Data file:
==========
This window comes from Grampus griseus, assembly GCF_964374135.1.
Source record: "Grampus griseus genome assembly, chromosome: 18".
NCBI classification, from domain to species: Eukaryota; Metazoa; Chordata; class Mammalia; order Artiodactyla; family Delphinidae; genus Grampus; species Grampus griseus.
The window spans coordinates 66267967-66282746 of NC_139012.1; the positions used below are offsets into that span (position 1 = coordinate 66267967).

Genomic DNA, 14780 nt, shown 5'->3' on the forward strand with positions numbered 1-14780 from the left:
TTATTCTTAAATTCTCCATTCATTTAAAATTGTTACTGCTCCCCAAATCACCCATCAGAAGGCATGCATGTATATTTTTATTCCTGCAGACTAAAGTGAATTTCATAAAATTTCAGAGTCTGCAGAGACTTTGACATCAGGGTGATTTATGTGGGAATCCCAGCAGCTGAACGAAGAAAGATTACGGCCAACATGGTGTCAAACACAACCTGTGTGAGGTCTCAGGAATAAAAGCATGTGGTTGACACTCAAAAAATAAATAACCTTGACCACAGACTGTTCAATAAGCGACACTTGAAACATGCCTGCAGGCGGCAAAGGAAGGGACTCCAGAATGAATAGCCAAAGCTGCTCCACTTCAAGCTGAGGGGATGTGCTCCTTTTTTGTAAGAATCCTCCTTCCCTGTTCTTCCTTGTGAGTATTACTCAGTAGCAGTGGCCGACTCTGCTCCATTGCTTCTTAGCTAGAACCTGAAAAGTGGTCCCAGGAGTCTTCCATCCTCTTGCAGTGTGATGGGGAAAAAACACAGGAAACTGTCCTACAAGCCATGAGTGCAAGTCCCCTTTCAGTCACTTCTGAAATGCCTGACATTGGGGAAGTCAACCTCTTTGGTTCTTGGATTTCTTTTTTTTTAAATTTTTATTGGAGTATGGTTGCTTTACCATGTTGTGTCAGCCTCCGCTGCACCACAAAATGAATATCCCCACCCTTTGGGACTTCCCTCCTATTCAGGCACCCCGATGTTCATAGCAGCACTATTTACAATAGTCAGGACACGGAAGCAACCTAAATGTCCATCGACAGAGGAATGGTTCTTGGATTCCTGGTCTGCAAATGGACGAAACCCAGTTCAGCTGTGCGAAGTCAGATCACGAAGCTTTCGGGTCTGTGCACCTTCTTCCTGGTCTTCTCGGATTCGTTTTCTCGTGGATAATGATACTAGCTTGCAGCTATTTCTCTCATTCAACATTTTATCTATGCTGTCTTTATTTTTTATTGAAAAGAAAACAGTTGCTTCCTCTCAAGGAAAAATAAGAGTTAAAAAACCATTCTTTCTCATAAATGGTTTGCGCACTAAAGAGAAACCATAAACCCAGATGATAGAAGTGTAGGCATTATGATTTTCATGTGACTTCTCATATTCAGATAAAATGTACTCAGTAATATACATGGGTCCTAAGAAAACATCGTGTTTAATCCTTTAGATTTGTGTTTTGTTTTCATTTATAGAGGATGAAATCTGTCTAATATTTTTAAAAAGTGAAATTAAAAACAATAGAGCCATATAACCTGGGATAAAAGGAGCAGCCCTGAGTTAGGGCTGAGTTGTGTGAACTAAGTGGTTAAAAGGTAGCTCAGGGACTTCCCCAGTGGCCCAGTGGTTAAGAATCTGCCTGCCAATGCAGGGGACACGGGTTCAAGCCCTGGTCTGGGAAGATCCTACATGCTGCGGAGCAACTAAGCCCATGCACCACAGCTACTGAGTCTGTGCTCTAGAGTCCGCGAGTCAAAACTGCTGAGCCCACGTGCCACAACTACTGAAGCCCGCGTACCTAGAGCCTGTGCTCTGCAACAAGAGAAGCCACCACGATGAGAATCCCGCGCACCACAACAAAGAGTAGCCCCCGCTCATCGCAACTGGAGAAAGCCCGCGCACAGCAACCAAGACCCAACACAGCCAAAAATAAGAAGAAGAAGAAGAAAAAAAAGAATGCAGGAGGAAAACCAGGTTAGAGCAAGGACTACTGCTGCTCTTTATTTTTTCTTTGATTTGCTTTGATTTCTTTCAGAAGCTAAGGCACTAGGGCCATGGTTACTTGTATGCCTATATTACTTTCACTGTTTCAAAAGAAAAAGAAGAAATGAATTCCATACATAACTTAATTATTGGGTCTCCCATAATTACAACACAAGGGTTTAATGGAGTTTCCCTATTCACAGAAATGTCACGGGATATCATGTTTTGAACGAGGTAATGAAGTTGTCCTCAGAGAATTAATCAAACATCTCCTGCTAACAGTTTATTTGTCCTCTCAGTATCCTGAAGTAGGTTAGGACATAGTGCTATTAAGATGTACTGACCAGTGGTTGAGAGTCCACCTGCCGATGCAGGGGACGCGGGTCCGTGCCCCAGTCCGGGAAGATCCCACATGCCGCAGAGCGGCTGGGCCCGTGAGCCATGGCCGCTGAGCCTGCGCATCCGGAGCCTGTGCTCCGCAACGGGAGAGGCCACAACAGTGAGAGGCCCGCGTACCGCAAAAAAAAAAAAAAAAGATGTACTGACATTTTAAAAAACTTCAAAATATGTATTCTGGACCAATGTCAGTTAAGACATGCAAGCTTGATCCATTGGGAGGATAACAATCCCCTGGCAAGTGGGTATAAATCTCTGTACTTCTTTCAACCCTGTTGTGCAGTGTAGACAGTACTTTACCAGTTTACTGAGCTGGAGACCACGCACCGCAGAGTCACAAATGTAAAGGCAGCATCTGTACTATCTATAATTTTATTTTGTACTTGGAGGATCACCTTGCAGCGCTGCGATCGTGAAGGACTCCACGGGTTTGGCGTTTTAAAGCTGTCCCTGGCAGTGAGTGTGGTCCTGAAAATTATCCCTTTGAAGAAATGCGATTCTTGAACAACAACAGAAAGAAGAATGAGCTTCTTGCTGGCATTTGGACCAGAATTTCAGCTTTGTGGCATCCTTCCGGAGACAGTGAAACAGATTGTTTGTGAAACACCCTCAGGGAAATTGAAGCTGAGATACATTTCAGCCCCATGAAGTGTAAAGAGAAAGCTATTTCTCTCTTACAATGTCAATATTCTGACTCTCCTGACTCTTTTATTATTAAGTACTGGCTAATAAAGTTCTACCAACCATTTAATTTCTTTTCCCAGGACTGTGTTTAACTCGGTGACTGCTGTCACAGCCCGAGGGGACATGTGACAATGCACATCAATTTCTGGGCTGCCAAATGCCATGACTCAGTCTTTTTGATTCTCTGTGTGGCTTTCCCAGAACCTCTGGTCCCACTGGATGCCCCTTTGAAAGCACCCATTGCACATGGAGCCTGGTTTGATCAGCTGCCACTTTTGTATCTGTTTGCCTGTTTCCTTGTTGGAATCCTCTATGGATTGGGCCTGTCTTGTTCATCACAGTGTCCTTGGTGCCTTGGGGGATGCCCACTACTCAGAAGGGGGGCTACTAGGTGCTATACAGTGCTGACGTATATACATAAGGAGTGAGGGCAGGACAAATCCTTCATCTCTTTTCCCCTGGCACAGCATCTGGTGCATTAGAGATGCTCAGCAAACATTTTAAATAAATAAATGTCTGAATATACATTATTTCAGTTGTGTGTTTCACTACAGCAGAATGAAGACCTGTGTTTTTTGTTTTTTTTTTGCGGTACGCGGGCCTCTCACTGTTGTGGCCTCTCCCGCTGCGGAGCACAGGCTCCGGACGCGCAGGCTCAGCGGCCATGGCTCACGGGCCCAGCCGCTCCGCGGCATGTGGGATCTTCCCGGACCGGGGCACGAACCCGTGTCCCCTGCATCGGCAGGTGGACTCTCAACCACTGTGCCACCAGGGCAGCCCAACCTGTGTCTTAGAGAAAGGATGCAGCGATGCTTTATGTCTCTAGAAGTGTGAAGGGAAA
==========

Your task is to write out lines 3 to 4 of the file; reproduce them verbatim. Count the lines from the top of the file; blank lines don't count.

NCBI classification, from domain to species: Eukaryota; Metazoa; Chordata; class Mammalia; order Artiodactyla; family Delphinidae; genus Grampus; species Grampus griseus.
The window spans coordinates 66267967-66282746 of NC_139012.1; the positions used below are offsets into that span (position 1 = coordinate 66267967).